A study tested the impact of intensive lifestyle intervention in low-income African Americans with type 2 diabetes. Results were shared at ADA.
Compared to non-Hispanic whites, African Americans have a higher prevalence of type 2 diabetes and experience a disproportionate rate of diabetes complications and hospitalizations, especially in a highly disadvantaged population. “One way of reducing this disparity would be to improve glycemic control among African Americans, which can be achieved through changes in diet and physical activity as well as medication adherence, but making these changes can be hard for underserved African American populations, and in general, lifestyle interventions are less effective with African American populations,” said lead investigator Elizabeth B. Lynch, PhD, Associate Professor, Department of Preventative Medicine, Rush University Medical Care Center, Chicago, IL.
Dr. Lynch noted that past lifestyle intervention programs have resulted in glycemic control in the short term (6 months), but those changes were not sustained beyond 6 months. Dr. Lynch and colleagues designed a study to test the impact of an intensive lifestyle intervention program on the blood glucose levels in a low-income patient population, with the aim of sustaining improved glycemic control at 12 months.
“The key, novel component of this intervention was a cognitively tailored nutrition education. This education curriculum was based on a series of studies that were done using a cognitive anthropological method with low-income African Americans looking at both needs and knowledge about the relationship of food and health. We used those studies to design the intervention with the aim of reducing cognitive load among participants while they were learning new information about nutrition, so essentially making the information easier to understand.”
The study recruits were African American patients attending five outpatient clinics in the Cook County Health and Hospitals System in Chicago who had uncontrolled type 2 diabetes (A1c >7%). The 211 participants selected were 55±10 years of age, had a mean A1c of 9%, were 70% female, had an average BMI of 35.6±8, and a diabetes duration of 11.3±9 years. Forty-five percent were on insulin and 91% had co-morbid hypertension. Sixty-five percent of the participants were uninsured, 58% had an income ≤$20,000 per year, and 39% had low health literacy. Their dietary intake was high in saturated fat, low in fiber, moderate in carbs, and there was an under consumption of fruits, vegetables, and dairy. Also the group was very sedentary.
The participants were randomly assigned to the Lifestyle Improvement through Food and Exercise (LIFE) program, an intensive diabetes and self-management arm (n=106), or a control arm (n=105) that received standard of care diabetes education. Retention in the year-long program was 93% in the LIFE arm and 95% in the control arm.
Over the course of the program, patients in the LIFE arm were given 28 group counseling sessions with dieticians and peer supporters in a community setting. For the first four months, the group met weekly, then every other week for the next four months, and monthly for the remaining four months of the program. The sessions involved interactive and culturally-tailored diabetes nutrition education, group exercise sessions, and social support which involved supportive group discussions and problem solving assistance as well as weekly phone calls from peer supporters in their community. They were taught how to monitor and interpret their blood glucose levels in order to actively manage their diabetes. Over 50% of the LIFE group attended a majority of the sessions.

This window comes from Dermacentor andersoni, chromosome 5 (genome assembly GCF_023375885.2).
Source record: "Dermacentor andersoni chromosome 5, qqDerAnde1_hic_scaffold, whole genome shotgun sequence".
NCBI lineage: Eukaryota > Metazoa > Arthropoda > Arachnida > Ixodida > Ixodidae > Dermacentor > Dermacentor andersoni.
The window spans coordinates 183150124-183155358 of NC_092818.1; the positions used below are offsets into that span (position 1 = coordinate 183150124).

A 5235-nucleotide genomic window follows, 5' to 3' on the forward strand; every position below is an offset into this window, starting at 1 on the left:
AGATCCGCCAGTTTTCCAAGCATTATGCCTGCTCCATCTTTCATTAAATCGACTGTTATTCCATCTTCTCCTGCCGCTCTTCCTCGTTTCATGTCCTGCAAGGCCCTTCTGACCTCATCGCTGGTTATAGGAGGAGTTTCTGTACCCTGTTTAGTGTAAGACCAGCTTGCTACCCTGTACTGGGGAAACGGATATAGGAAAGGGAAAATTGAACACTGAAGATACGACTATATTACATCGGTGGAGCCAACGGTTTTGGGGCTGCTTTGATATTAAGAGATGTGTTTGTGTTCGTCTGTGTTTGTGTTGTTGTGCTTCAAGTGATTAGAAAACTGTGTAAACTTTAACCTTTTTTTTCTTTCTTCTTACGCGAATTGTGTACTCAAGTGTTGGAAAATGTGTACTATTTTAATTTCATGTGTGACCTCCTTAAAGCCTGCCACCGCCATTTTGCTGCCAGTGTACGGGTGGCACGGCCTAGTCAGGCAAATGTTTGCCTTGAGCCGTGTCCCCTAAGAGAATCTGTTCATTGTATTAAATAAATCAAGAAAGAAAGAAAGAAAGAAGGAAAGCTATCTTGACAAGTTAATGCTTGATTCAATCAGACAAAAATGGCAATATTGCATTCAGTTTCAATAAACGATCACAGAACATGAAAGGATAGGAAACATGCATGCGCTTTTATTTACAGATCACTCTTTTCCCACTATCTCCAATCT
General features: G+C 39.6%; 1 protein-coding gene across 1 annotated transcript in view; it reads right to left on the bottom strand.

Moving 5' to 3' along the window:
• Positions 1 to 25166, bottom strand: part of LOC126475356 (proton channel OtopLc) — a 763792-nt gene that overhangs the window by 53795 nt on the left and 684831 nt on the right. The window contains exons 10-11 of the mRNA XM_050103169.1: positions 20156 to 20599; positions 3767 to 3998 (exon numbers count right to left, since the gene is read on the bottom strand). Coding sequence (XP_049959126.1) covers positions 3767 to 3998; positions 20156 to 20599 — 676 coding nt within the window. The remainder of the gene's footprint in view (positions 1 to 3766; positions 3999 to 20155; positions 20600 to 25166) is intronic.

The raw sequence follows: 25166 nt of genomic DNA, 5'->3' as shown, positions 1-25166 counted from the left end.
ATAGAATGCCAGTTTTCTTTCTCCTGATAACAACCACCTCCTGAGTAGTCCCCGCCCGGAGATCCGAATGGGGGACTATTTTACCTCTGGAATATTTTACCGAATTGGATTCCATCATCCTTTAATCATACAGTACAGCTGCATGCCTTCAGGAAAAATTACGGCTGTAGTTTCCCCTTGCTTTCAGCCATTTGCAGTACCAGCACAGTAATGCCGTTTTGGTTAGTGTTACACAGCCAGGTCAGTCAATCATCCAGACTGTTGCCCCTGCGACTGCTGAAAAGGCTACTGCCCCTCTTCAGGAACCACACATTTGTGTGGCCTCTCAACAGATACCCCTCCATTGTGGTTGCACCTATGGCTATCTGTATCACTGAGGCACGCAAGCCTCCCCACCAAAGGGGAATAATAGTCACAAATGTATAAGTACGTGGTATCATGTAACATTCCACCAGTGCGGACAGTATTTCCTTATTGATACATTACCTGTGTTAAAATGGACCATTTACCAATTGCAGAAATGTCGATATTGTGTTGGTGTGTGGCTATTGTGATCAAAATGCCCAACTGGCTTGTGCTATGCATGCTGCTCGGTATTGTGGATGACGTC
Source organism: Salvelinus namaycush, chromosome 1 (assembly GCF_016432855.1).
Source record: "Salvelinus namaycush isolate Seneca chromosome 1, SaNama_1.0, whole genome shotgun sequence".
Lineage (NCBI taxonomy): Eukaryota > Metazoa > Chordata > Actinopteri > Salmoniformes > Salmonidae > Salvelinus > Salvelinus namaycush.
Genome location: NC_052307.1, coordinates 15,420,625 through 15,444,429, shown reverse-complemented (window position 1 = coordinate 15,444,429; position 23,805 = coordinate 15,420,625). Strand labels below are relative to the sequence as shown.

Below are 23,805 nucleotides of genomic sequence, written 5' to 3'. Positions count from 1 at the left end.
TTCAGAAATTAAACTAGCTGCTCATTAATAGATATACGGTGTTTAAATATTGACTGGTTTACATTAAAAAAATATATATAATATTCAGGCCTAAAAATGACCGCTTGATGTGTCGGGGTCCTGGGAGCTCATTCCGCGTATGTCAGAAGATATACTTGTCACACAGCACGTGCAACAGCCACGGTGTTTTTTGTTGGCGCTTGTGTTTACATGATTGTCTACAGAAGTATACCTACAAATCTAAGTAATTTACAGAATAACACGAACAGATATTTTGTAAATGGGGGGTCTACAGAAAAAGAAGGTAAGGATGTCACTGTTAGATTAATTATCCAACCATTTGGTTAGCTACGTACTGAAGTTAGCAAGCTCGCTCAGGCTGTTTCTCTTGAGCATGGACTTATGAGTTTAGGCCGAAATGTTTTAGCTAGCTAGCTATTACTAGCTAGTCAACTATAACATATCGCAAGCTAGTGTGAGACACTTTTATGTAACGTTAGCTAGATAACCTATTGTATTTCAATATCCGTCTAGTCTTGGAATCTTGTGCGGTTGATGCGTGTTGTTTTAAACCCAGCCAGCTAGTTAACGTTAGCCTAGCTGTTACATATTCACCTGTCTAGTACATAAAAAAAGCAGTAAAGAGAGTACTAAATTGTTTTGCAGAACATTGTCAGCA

In the control arm, the group participated in two diabetes self-management education classes led by a registered dietician. This occurred during the first six months of the program. While this level of education meets national standards, it is not usual care for diabetes patients in the Cook County Health and Hospitals System. Almost 70% of the control group attended both sessions.
At six months, patients in the LIFE arm had a significantly greater A1c reduction (-0.76 vs. -0.21 in control, P=0.026), as well as a higher percentage of participants who saw a decline of more than 0.5% in their average blood glucose levels (63% vs. 42% in the control group, P=0.005). These differences, however, were not maintained at 12 months. By the end of the study, patients in the control group also had a decrease in A1c (-0.63 for the LIFE group vs. -0.45 for the control, P=0.47), and an equal number of patients in each group achieved a reduction in A1c of more than 0.5% (53% in the LIFE group vs. 51% in the control group, P=0.89). A greater number of participants in the LIFE group achieved glycemic control at 12 months (61% in the LIFE group vs. 39% in the control group, P=0.16), but that difference was not statistically significant. Medication adherence improved in the control group but not the LIFE group.
“We did see that there was a greater increase in nutrition knowledge in the treatment group than in the control group, but that greater difference in knowledge did not translate into significant differences in dietary behavior, which is what we had hoped would lead to increased changes in A1c.” Dr. Lynch noted that “…medication adherence was emphasized to a greater extent, relatively speaking, in our control group than it was in our treatment group. This may be a more simple and effective strategy for this population to engage in in order for them to reduce their A1c.”
Session 282-OR. Lifestyle Improvement through Food and Exercise (LIFE): Randomized Trial of a Self-Management Intervention for Underserved African Americans with Type 2 Diabetes. ADA Scientific Sessions, New Orleans, LA. June 12, 2016.